Benjamin Studebaker

Yet Another Attempt to Make the World a Better Place by Writing Things

Tag: EU

Why We Have Borders

When I was in undergrad, I was for open borders. The people in the postcolonial states have been badly screwed over for ages. The western states did this to them–why not let postcolonial peoples get access to western job markets, western public services, and yes, even the western welfare state? They’re human beings, just like us. The purpose of borders is to determine who has access to the juicy western stuff and who doesn’t. Why should anyone be denied access to that stuff? It’s patently unfair. The global economy is a system. The rich countries have gotten rich off the backs of the poor countries–our achievements are their achievements too. Why can’t they share in the spoils?

More recently, I wrote a piece for Current Affairs about the value of political unions. In this piece, I argued that we couldn’t economically integrate territories–permitting capital and people to move freely within them–without politically integrating those territories. Political integration is hard–people in rich countries don’t want to have to redistribute resources to people in poor countries, and they don’t want people from poor countries to get a say in decisionmaking. It’s much easier to get people to support free trade and free movement than it is to get people to support creating and expanding federal states. I reluctantly concluded that we can’t open our borders economically until we’re ready to open them politically. Free movement and free trade with Mexico requires political union with Mexico, and until Americans are willing to do the latter the former will cause trouble.

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Angela Nagle, Hillary Clinton, and the Left’s Border War

In the last week, two prominent voices have called for both the left and the center to triangulate on immigration. First, there was left-wing author Angela Nagle, who argues that the left’s commitment to “open borders” is naive, impractical, and damaging to the material interests of domestic workers. Then, from an entirely different direction, Hillary Clinton urged the leaders of Europe to clamp down on immigration in a bid to preempt the further development of Trumpian far right political parties in Europe. Nagle’s piece has been particularly inflammatory–in calling those who support immigration “useful idiots of big business” from the pages of American Affairs, a right-wing publication, Nagle has insulted a lot of people who thought she was on their side. I have friends on the left who are on different sides of this–what follows is my best effort to adjudicate their dispute.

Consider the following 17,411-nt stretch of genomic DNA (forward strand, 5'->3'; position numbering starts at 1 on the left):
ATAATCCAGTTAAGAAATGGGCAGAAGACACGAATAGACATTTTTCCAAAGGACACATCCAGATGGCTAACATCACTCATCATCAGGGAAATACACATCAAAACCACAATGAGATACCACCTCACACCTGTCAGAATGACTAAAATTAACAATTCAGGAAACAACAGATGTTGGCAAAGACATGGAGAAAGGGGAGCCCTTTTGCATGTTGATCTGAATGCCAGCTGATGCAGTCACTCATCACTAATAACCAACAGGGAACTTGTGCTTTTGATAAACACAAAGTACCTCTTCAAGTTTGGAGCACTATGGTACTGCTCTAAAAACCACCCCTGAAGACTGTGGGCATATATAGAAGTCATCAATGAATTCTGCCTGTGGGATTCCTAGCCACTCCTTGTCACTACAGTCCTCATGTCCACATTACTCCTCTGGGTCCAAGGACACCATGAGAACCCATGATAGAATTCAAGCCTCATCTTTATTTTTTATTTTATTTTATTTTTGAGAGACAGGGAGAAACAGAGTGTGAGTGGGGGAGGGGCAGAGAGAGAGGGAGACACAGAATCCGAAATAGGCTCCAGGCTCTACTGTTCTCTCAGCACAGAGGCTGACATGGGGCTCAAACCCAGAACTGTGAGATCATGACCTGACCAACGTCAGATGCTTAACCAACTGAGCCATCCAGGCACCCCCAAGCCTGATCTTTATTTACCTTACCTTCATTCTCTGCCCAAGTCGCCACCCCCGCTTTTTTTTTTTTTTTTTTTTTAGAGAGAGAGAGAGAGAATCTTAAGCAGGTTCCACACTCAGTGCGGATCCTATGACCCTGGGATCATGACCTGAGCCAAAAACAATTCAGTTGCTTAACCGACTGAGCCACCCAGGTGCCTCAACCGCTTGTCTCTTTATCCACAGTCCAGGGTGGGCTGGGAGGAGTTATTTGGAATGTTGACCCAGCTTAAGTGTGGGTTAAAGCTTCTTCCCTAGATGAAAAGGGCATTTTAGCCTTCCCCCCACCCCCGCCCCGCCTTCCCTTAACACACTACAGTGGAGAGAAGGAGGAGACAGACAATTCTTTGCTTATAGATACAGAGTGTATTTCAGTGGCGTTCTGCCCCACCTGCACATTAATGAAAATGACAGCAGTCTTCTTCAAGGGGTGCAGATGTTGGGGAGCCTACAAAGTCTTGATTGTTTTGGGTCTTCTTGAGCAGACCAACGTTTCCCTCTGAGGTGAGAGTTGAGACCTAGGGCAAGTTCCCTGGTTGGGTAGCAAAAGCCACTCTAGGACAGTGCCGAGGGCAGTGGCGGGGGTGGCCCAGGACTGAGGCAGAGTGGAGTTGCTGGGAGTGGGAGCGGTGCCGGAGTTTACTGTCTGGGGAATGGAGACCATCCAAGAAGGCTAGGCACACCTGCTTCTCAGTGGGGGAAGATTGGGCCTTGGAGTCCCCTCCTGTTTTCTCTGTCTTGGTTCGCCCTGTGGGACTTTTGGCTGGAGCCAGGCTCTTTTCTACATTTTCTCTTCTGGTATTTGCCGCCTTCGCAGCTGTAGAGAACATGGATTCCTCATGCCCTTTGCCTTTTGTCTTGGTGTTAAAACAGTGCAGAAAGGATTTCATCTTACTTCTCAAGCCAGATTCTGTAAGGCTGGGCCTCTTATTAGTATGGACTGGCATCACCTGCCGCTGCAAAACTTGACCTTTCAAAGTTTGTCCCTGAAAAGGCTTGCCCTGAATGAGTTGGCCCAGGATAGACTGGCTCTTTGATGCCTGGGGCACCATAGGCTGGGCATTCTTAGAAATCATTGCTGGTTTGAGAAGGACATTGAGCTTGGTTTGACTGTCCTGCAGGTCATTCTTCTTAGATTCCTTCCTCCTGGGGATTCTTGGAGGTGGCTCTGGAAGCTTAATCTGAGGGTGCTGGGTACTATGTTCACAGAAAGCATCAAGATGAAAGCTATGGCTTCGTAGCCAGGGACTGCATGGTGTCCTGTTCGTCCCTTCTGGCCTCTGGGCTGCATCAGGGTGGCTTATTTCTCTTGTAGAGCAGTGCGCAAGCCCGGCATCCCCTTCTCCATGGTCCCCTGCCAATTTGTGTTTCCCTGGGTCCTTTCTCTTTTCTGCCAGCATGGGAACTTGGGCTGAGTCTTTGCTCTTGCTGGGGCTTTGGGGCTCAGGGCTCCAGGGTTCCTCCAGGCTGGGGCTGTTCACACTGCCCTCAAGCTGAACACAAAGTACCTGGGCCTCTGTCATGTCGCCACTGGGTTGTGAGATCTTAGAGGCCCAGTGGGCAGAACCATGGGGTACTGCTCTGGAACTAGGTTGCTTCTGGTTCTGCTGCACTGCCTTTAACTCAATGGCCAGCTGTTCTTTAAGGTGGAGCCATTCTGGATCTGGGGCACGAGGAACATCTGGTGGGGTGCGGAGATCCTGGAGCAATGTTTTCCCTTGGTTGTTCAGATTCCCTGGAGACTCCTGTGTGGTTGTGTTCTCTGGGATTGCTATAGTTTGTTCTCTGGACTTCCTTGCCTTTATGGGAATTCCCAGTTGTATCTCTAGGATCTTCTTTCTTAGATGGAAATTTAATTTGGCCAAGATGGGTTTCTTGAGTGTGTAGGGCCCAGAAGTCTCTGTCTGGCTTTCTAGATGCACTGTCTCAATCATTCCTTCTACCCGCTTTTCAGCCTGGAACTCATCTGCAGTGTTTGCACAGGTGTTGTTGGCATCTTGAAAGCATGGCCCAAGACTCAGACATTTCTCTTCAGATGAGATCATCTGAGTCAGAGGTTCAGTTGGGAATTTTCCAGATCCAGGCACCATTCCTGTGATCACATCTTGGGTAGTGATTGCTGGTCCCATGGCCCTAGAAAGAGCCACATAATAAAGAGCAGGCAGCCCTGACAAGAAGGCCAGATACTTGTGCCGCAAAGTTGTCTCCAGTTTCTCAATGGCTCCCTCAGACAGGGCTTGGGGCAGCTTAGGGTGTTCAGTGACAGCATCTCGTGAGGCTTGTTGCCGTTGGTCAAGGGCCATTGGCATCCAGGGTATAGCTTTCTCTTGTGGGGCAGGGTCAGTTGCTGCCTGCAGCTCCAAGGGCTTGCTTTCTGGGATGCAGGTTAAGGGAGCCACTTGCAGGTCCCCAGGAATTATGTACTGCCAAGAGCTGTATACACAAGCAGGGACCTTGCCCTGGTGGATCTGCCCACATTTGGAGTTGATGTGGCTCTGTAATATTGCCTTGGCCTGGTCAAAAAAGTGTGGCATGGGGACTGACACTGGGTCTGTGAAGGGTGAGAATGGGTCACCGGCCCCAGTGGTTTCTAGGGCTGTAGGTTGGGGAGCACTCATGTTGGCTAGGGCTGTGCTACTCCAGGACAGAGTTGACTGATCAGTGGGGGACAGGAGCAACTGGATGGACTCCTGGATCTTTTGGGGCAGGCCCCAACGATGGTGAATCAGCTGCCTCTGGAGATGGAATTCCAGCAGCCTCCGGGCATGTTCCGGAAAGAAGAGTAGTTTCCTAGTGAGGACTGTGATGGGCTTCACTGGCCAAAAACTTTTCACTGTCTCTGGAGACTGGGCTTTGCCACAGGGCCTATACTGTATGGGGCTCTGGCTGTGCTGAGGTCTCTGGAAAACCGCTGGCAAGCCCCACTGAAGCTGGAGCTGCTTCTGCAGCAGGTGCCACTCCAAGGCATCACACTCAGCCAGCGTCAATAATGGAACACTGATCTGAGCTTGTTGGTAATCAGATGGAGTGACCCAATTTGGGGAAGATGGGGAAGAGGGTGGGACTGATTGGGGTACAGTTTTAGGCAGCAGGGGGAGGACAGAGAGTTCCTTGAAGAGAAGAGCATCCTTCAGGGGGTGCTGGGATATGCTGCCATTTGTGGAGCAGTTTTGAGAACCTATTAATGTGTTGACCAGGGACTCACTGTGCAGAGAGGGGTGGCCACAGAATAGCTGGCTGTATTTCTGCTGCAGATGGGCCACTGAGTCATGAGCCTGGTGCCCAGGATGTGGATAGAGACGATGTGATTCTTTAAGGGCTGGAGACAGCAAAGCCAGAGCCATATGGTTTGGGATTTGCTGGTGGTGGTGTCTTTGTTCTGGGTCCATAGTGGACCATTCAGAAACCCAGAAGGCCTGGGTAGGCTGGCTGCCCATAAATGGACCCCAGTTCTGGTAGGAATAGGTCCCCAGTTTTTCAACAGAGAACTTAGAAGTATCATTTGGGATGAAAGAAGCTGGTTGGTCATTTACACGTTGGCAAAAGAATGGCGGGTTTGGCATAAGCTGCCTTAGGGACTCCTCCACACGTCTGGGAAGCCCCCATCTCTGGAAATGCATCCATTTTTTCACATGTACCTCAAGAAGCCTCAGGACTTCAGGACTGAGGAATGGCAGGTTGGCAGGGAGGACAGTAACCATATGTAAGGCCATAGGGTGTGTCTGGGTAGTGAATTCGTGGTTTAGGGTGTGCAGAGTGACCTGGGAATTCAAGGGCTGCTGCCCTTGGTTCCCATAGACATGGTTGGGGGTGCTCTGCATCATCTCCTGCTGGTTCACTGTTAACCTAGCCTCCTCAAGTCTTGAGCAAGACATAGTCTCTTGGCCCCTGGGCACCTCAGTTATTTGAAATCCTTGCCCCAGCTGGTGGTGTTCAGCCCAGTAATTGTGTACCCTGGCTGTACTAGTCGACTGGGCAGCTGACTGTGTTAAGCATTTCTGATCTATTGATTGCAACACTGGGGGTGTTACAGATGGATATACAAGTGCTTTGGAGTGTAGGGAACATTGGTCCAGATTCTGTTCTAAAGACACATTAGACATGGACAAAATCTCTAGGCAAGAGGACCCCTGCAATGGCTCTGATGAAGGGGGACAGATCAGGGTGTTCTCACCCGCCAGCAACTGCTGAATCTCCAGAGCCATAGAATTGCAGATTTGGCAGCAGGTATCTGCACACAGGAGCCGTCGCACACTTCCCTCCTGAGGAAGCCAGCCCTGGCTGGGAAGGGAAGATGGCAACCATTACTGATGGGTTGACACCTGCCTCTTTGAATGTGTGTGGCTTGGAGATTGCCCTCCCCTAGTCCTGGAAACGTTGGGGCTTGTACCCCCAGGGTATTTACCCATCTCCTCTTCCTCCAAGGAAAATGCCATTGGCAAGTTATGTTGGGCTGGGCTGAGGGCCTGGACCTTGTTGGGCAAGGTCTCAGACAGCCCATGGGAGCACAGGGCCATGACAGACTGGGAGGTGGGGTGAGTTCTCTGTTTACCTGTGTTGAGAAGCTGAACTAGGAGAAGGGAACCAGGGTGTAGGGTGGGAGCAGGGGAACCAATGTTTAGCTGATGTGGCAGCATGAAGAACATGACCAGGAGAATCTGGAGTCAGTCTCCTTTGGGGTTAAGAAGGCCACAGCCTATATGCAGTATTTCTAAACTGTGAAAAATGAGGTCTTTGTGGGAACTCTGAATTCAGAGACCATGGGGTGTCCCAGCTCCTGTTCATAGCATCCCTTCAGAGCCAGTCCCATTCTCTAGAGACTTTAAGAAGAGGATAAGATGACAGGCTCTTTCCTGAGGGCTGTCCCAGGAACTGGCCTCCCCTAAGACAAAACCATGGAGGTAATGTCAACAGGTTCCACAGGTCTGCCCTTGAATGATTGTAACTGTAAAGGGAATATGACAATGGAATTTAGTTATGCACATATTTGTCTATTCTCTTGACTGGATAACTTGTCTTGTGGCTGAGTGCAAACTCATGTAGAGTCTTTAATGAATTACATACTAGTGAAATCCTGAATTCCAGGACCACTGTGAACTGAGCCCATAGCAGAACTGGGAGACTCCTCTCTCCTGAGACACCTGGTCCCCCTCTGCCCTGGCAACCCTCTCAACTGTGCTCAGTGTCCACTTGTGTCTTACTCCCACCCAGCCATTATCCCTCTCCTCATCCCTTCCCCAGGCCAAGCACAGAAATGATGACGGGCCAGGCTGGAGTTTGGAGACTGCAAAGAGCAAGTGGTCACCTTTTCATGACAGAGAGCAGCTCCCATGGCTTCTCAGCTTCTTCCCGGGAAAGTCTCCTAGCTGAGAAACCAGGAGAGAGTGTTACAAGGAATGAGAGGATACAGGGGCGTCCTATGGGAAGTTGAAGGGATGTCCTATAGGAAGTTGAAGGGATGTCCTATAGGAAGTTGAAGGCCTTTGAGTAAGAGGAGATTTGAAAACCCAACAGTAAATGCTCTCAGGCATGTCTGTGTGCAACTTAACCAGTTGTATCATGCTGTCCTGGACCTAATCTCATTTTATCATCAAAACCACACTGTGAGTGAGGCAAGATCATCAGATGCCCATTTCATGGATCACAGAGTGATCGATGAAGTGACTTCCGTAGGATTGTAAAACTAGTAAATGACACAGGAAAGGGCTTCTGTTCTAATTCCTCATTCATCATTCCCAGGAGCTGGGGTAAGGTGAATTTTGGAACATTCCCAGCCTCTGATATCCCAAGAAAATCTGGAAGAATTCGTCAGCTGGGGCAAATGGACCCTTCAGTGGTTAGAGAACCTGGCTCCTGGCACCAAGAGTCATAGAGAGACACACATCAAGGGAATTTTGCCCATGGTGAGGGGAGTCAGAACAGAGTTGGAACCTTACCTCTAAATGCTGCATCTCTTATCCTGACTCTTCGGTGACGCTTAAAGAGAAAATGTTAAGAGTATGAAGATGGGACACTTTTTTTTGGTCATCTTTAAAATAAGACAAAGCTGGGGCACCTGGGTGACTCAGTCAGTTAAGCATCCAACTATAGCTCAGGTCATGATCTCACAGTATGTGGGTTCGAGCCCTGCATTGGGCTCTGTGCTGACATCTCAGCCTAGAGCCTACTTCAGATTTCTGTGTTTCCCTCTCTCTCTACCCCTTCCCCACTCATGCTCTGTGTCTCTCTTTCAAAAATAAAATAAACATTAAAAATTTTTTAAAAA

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Is the Labour Party Finally Ready to Fight Brexit?

I wanted to write, and had written, the post you are about to read. Then Shadow Chancellor John McDonnell said that a People’s Vote on Brexit needn’t and shouldn’t include an option to remain, undermining Labour’s stance and throwing the party firmly back into chaos. Nevertheless, for a brief moment, it almost looked like Labour was figuring out how to take strategic advantage of Theresa May’s Salzburg debacle. If it had, here’s what we would have been able to say:

The Labour Party, which has long expressed a soft Brexit position, now appears ready to stealthily embrace a second referendum. Leader Jeremy Corbyn now says that Labour will take whichever position on a “People’s Vote” its members prefer. Labour Party members poll heavily in favour of People’s Vote–the latest YouGov poll has 86% in favour and 8% opposed–so it is strongly likely that this decision means Labour will back People’s Vote. At the same time, by hiding behind the members, Corbyn can avoid giving the appearance of having personally U-turned. Today I want to talk about this apparent change in Labour’s strategy and what it would mean for the Brexit endgame.

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How Europe’s Nationalists are Beating its Federalists

I’ve done a piece for the newly launched magazine Topical. You can read it here:

https://topicalmag.com/europes-nationalists-beating-federalists/

 

Why Italy is in Trouble

Italy finally has a coalition government–consisting largely of Lega Nord and the Five Star Movement, two Euroskeptic populist parties. The new coalition was elected to take Italy in a new direction, but this will prove difficult to do. Italy is a great example of what’s gone wrong in Europe. Let me tell you its story…

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